Citing poor shareholder returns despite relatively consistent positive sales, activist shareholder Ancora Advisors has offered to buy Nashville-based casual-dining chain operator J. Alexander’s, saying the company would be better off private.
Ancora offered to buy J. Alexander’s at $11.75 per share, which would be $172 million based on the number of company shares outstanding. The per-share price would represent a 24% premium on J. Alexander’s stock dating to Ancora’s initial SEC filing last month.
Ancora has been a large shareholder of the company and currently owns 8.6% of the company’s stock. The investor turned activist in March, which has sent J. Alexander’s shares soaring.
In a letter to the board that served as a blistering critique of the company’s recent moves and stock price performance, Ancora CEO Fred DiSanto said that J. Alexander’s is too small to get enough attention from investors as a public company.
“With a restaurant base of 48 units, [J. Alexander’s] is simply too small to effectively leverage its corporate overhead and public company costs,” DiSanto wrote. He noted the company has “averaged 1.25 new unit openings per year since 2015. We do not believe that this limited pace of growth requires” J. Alexander’s to access public capital to fund expansion.
DiSanto also said that J. Alexander’s should not make acquisitions to get large enough to get the attention it wants. “We are strongly opposed to the company attempting to justify its existence as a public entity through strategic acquisitions,” he wrote. “The company has no currency to do this, and at its current multiple, deals will most certainly be highly dilutive to shareholders.”
Fidelity National Financial took J. Alexander’s private in 2012 but spun the company off three years later under pressure from investors.
J. Alexander’s shareholders defeated a proposal last year to merge the chain with Ninety Nine Restaurants, in part amid concern that the plan would have handed over control back to Fidelity, which owns Ninety Nine.
Since the company returned to the public markets in 2015, J. Alexander’s has had positive same-store sales in 11 of 13 quarters at its flagship J. Alexander’s concept and 12 of 13 quarters at Stoney River. Revenue increased 14% over that time.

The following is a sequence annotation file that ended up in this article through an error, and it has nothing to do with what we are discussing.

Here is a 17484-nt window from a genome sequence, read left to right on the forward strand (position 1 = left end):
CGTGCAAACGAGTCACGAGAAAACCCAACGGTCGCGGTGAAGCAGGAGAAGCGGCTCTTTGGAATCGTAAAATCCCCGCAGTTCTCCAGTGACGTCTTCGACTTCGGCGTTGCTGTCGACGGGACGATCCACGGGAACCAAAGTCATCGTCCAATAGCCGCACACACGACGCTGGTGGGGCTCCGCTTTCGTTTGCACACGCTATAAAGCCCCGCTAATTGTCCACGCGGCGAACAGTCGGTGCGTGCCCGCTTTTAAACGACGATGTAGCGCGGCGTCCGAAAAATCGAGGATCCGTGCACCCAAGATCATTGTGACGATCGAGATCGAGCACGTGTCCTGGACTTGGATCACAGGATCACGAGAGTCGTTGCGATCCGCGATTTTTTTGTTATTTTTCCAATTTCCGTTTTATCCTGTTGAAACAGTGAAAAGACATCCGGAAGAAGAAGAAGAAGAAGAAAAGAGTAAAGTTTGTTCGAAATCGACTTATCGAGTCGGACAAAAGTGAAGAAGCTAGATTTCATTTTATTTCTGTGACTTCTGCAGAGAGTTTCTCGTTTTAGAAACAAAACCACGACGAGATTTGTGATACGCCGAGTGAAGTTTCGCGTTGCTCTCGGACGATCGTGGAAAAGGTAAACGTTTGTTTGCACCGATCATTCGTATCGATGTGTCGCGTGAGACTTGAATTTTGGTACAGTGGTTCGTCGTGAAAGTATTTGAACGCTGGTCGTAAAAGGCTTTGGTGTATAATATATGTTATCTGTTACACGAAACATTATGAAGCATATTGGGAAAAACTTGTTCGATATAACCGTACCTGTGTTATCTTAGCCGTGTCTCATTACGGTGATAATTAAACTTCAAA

But, DiSanto wrote, “total shareholder returns over this period have been terrible.”
He blamed the problem on decisions by the management and board that have been “highly unfriendly to shareholders.”
DiSanto cited the “misguided” Ninety Nine deal, the company’s scale and a consulting agreement with a company called Black Knight Advisory Services, which Fidelity controls. The consulting agreement “created a perception of self-dealing and a board severely lacking independence.”
Black Knight members, DiSanto wrote, included various officers of Fidelity as well as J. Alexander’s departing CEO, Lonnie Stout, who owned an 11.8% interest in the consulting firm.
DiSanto said that Black Knight received more than $7 million from J. Alexander’s over the life of the deal.
“The notion of a fully compensated CEO also participating in a shareholder-funded management consulting agreement seems questionable at best and rife with conflicts of interest,” DiSanto wrote.
DiSanto also wrote that the Ninety Nine Restaurants transaction was “riddled with conflicts of interest.” That included J. Alexander’s board members, who also served on the board at Fidelity Newport Holdings, the Fidelity subsidiary that owned Ninety Nine.
Another J. Alexander’s director, Timothy Janszen, is CEO of Newport Global Advisors, which owns 30% of Ninety Nine Restaurants and would have received $54.3 million in J. Alexander’s stock in the deal.
“This transaction proved without a doubt that management and the board were more interested in self-dealing than looking out for the interests of [J. Alexander’s] public shareholders,” DiSanto wrote.